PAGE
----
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Old 04-03-2012, 12:42 PM   #6 (permalink)
PNWRider
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Join Date: Feb 2012
Posts: 36
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Quote:
Originally Posted by Snowolf View Post
For your toeside issues, lets break this down into two categories; equipment and technique.
As always, thank you for the detailed reply. I left my gear in Vancouver since I will be up north again this weekend, but will check everything on Friday. I had someone set the bindings five years ago and haven't looked at them since then.

Quote:
Originally Posted by Snowolf View Post
Okay, if your equipment checks out, all that`s left is your technique. Don`t feel bad
I'd prefer if it's technique that's the problem That's in my immediate control. Most stores have returned their stock so it's hard to find new equipment if it turns out that I need to replace equipment.

Quote:
Originally Posted by Snowolf View Post
the single most common issue that comes up with people having a hard time initiating toeside is the "open shoulder syndrome". Are you riding down the mountain on your board twisted at the waist and facing forward?. Your shoulders need to be perpendicular to your front foot. With a duck stance
I'm pretty sure I'm not counter rotated. I was grabbing my front pant leg with my hand perpendicular to the length of the board, which keeps my shoulders perpendicular to my front foot. Nevertheless, I'll ask my fiance to observe me on Sunday.

Quote:
Originally Posted by Snowolf View Post
First, is your front shoulder over the nose of the board or even rotated over the toe edge? If not, as Captain Picard would say, "make it so!".
This is definitely not the case. I need to remember to do that slight rotation of the front shoulder over the toe edge.

Quote:
Originally Posted by Snowolf View Post
Secondly, where is your back hand?
I'm pretty sure it's near my back leg, but I've read you say to others that sometimes people are not even aware of their arm sticking straight out. Again, I'll ask my fiance to check for me.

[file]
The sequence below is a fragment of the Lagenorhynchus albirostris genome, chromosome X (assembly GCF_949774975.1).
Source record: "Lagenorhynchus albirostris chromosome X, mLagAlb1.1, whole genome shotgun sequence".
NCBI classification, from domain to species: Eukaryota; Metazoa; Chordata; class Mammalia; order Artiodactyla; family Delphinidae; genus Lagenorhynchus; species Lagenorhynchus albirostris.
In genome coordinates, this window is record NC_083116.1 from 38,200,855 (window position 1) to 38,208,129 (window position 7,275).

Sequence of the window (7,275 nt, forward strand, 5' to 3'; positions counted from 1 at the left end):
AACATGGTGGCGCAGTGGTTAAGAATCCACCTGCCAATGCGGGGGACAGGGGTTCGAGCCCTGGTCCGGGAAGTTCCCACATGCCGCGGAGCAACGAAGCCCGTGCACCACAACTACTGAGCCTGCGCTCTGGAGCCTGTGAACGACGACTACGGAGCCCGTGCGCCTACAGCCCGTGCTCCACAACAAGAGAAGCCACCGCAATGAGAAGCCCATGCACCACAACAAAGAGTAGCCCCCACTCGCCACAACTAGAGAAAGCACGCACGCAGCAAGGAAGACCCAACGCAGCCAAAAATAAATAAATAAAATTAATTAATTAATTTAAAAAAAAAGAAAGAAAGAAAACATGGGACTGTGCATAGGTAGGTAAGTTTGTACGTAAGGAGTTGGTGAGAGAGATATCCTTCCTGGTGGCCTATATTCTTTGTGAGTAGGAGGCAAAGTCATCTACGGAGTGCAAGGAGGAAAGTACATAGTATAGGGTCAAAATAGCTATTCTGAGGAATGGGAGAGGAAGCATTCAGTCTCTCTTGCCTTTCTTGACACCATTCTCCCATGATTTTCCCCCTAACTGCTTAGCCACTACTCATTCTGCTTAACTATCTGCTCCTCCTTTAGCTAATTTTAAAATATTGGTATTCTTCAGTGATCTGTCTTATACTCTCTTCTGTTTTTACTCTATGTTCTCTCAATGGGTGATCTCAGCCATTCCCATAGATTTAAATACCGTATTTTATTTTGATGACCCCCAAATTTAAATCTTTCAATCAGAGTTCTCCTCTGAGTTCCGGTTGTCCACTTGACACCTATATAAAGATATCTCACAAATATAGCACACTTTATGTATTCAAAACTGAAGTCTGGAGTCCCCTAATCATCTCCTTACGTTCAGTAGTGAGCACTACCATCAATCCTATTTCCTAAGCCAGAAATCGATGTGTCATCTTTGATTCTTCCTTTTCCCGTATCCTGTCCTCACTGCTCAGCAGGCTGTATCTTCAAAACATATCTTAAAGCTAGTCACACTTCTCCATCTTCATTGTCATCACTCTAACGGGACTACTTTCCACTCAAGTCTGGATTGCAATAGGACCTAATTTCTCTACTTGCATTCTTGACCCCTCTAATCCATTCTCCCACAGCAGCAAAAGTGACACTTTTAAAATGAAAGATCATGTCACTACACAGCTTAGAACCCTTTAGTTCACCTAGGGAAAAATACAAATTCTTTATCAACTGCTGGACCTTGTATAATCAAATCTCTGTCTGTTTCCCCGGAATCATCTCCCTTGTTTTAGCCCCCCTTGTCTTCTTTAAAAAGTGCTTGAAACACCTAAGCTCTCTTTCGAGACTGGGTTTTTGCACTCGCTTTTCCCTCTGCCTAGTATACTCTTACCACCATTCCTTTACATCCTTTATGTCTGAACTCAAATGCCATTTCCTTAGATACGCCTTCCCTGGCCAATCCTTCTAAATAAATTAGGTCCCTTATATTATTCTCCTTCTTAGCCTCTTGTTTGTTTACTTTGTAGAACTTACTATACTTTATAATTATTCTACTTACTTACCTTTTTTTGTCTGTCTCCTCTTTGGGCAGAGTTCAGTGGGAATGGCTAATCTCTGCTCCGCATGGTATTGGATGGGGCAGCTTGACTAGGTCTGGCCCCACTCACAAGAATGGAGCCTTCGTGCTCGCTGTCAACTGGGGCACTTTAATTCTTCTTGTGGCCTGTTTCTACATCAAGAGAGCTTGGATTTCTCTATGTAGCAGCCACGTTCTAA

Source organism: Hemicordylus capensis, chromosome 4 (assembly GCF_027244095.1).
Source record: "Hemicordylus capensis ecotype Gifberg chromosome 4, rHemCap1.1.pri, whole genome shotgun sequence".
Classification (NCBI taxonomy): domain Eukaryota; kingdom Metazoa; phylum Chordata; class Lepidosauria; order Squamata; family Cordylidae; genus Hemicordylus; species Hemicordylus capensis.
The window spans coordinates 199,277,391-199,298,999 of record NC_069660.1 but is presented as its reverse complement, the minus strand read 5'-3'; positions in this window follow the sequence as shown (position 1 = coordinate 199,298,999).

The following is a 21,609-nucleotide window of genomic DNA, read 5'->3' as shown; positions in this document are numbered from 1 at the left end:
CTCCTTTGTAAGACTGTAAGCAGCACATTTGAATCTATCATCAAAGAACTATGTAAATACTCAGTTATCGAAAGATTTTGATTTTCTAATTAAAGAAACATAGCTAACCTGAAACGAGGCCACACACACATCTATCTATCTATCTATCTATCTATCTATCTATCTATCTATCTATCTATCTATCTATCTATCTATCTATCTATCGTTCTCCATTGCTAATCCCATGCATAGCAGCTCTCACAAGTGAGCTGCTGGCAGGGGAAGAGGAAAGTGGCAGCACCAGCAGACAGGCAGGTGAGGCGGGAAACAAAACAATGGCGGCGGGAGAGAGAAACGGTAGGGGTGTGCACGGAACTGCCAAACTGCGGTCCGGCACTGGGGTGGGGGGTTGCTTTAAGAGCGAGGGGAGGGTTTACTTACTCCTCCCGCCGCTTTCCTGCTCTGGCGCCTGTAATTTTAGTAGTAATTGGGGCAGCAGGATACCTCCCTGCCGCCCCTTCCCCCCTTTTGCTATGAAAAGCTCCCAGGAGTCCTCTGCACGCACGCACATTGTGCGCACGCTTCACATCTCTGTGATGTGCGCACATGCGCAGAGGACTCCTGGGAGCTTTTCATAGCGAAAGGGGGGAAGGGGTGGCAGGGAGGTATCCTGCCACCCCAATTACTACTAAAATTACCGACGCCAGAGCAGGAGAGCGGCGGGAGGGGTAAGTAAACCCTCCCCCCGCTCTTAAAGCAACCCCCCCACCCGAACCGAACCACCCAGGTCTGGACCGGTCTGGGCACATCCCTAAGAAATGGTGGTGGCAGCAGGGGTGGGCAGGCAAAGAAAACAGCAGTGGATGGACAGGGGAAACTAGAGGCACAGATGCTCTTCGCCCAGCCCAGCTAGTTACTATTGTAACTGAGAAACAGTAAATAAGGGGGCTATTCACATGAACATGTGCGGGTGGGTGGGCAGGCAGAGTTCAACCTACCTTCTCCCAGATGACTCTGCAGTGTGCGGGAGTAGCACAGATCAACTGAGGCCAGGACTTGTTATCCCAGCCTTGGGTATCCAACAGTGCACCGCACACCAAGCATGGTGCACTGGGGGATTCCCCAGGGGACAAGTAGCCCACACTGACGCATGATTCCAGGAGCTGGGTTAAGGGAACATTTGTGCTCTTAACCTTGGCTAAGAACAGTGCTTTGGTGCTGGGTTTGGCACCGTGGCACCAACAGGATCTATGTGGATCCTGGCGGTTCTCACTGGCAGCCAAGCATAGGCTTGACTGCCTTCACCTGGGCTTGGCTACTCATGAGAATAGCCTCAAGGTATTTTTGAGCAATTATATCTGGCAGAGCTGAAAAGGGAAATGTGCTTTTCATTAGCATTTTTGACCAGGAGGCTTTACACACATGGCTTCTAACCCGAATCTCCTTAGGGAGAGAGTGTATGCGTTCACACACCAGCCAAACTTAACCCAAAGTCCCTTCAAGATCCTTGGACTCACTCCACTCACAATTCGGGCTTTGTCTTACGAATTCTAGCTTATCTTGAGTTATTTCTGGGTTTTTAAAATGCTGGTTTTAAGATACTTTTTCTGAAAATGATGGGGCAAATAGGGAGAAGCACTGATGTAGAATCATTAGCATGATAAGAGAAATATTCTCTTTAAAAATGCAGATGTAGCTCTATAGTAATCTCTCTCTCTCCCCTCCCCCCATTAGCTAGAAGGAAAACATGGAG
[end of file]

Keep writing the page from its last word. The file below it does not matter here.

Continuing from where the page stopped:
Quote:
Originally Posted by Snowolf View Post
Here is a great little drill you play with on easy green terrain. As you make turns, keep your arms loose and at your sides. As you go to make a turn, move the front hand in the direction of the turn and at the same time move the back hand the opposite way. As an example with a regular rider, as you go to make the toeside turn, move the left arm so your left fist is out over the toe edge of the board. At the same time, move your right arm so that your right fist is out over the heel edge of the board. As you make quicker, more aggressive turns, move your arms quicker and more forcefully.
A little confused here. Even as an exercise, this is just a slight, subtle rotation right? Not more than till the edge of the board?


Quote:
Originally Posted by Snowolf View Post
I really think you are not leaning as forward as you think.
You are probably right. Given that I was leaning really far back before, I'm probably just slightly back of centered now, which is still killing my toeside turns, but feels a lot more forward relative to the previous position. I'll work on the exercises.

Quote:
Originally Posted by Snowolf View Post
The reason that you are not feeling the board respond on hard pack or ice is simply because you are not being aggressive enough with these movements. The firmer the snow, the more resistance there is to your edge engaging so you need to use more force in these movements to get it to engage. Keep at it and try not to get too frustrated. This will all click at some point. It does for every rider. Just keep at it.
I've read several times that the movements should be gentle and slow. On hard pack, should I be more forceful in pushing the toe edge down then? I'm able to turn heel side on hard pack pretty easily. Perhaps this is a clue that I really need a LOT more weight on the front of the board for toeside.

There's probably another two weeks left at Cypress Mountain, end of april at Stevens, and then end of May at Crystal. Since my knee is battered after a day of riding, I can manage once a week at most. Btw, I find it much less painful to flex the knee than to torque it (cowboy technique). I had dislocated the right kneecap years ago so twisting motions on the rear knee are the issue. Good thing I ride regular!!
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